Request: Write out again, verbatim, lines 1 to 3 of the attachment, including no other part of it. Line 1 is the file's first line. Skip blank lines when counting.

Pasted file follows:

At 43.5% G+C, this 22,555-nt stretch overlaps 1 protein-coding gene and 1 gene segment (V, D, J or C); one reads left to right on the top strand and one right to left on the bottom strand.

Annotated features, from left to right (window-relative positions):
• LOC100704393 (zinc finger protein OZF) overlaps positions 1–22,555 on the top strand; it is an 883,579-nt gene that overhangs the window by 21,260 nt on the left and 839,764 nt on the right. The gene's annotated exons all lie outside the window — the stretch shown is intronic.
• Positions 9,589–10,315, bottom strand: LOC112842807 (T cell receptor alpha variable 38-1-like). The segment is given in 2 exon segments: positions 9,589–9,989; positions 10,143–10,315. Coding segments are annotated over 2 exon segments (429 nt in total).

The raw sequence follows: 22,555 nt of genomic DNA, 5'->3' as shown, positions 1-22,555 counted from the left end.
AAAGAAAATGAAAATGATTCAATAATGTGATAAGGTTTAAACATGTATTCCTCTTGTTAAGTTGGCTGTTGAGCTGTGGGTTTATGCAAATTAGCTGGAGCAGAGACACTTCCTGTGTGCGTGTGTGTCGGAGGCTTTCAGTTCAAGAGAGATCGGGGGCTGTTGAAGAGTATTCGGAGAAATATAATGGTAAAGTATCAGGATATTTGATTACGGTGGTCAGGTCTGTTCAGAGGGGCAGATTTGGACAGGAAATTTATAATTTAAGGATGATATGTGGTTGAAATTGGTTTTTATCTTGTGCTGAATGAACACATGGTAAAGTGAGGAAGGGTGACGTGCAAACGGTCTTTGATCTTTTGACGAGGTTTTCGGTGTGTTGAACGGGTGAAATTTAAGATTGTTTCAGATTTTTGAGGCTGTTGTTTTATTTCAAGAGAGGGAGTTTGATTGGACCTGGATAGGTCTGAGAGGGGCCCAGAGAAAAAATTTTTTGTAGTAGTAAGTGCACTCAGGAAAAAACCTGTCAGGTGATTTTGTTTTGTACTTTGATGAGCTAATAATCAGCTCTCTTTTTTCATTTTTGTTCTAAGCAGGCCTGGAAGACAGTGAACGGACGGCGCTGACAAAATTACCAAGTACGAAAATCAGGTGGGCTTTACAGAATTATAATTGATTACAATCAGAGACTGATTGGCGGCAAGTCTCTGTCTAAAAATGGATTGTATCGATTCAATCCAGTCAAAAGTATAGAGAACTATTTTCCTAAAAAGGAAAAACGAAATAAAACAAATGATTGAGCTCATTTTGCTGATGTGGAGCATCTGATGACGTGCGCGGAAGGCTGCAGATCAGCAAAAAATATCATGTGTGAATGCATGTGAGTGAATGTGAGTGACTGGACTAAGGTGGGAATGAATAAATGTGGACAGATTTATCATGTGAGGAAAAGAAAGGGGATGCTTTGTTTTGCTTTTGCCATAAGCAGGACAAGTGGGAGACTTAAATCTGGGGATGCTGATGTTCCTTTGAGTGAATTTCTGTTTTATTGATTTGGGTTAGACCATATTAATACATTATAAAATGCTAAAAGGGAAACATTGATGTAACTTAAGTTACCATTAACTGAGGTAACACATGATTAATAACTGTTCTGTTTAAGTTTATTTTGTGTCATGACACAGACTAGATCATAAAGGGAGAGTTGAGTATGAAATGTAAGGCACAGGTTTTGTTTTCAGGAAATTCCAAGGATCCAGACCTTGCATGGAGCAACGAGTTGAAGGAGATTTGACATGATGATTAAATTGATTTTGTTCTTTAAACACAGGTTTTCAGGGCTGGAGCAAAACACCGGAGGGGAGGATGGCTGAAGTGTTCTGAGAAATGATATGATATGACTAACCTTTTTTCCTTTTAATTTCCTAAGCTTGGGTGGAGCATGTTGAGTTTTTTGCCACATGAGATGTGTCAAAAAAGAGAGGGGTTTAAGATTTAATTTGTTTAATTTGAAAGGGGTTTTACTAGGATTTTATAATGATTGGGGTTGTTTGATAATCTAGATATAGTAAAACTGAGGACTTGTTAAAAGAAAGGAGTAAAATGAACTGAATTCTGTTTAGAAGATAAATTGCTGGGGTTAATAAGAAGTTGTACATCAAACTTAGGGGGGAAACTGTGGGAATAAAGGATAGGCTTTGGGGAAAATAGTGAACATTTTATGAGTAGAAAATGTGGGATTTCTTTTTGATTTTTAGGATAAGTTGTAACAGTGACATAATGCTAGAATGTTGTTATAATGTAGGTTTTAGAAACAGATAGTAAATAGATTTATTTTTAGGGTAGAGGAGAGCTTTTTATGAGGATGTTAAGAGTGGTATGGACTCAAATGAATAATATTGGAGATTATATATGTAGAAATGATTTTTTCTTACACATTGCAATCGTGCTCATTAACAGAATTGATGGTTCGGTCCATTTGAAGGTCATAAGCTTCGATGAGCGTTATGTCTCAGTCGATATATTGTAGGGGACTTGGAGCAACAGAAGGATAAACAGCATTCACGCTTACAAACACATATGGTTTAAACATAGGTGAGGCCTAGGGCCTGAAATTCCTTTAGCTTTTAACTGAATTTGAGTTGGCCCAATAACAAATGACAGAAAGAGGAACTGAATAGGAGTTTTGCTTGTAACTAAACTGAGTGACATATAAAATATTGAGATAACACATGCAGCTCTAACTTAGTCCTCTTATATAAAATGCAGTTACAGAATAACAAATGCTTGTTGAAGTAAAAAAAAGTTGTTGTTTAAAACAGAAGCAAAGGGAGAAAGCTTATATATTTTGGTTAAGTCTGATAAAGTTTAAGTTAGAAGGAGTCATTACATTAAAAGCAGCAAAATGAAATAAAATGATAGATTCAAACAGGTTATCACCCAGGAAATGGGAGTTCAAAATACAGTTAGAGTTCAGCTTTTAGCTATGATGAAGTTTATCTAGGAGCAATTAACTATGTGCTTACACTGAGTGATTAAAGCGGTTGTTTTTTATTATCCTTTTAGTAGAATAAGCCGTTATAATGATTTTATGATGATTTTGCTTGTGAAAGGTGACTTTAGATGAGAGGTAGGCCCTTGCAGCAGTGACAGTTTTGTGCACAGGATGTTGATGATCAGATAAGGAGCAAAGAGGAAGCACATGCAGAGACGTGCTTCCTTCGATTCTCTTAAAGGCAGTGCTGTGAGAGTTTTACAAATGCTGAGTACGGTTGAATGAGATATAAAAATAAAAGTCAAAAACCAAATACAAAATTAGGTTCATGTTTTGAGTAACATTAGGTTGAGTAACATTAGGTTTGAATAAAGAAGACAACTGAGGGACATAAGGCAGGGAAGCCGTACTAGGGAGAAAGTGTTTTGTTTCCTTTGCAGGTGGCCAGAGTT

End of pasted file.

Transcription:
At 43.5% G+C, this 22,555-nt stretch overlaps 1 protein-coding gene and 1 gene segment (V, D, J or C); one reads left to right on the top strand and one right to left on the bottom strand.

Annotated features, from left to right (window-relative positions):
• LOC100704393 (zinc finger protein OZF) overlaps positions 1–22,555 on the top strand; it is an 883,579-nt gene that overhangs the window by 21,260 nt on the left and 839,764 nt on the right. The gene's annotated exons all lie outside the window — the stretch shown is intronic.